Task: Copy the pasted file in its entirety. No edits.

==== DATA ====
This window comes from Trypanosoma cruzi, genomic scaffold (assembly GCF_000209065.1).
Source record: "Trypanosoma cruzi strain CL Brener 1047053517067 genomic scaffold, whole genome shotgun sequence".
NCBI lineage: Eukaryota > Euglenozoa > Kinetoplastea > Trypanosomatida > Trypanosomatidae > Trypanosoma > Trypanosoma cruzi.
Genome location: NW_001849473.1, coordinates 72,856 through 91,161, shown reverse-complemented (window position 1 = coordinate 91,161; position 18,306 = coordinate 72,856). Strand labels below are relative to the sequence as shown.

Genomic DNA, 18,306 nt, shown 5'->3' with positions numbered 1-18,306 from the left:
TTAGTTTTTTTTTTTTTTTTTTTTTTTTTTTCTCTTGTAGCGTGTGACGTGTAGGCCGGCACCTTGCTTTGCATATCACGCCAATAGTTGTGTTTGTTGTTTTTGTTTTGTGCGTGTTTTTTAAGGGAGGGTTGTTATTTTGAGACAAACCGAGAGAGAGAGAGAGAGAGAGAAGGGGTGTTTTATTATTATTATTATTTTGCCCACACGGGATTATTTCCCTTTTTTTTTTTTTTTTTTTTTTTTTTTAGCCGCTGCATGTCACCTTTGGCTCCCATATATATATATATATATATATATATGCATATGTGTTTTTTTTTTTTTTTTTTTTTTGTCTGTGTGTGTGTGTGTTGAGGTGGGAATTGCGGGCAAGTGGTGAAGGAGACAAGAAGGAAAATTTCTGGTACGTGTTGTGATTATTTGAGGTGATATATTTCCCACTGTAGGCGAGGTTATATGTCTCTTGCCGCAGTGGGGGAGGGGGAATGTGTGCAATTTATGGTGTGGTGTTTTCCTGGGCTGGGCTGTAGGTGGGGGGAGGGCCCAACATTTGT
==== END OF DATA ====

This window comes from Trypanosoma cruzi, genomic scaffold (assembly GCF_000209065.1).
Source record: "Trypanosoma cruzi strain CL Brener 1047053517067 genomic scaffold, whole genome shotgun sequence".
NCBI lineage: Eukaryota > Euglenozoa > Kinetoplastea > Trypanosomatida > Trypanosomatidae > Trypanosoma > Trypanosoma cruzi.
Genome location: NW_001849473.1, coordinates 72,856 through 91,161, shown reverse-complemented (window position 1 = coordinate 91,161; position 18,306 = coordinate 72,856). Strand labels below are relative to the sequence as shown.

Genomic DNA, 18,306 nt, shown 5'->3' with positions numbered 1-18,306 from the left:
TTAGTTTTTTTTTTTTTTTTTTTTTTTTTTTCTCTTGTAGCGTGTGACGTGTAGGCCGGCACCTTGCTTTGCATATCACGCCAATAGTTGTGTTTGTTGTTTTTGTTTTGTGCGTGTTTTTTAAGGGAGGGTTGTTATTTTGAGACAAACCGAGAGAGAGAGAGAGAGAGAGAAGGGGTGTTTTATTATTATTATTATTTTGCCCACACGGGATTATTTCCCTTTTTTTTTTTTTTTTTTTTTTTTTTTAGCCGCTGCATGTCACCTTTGGCTCCCATATATATATATATATATATATATATGCATATGTGTTTTTTTTTTTTTTTTTTTTTTGTCTGTGTGTGTGTGTGTTGAGGTGGGAATTGCGGGCAAGTGGTGAAGGAGACAAGAAGGAAAATTTCTGGTACGTGTTGTGATTATTTGAGGTGATATATTTCCCACTGTAGGCGAGGTTATATGTCTCTTGCCGCAGTGGGGGAGGGGGAATGTGTGCAATTTATGGTGTGGTGTTTTCCTGGGCTGGGCTGTAGGTGGGGGGAGGGCCCAACATTTGT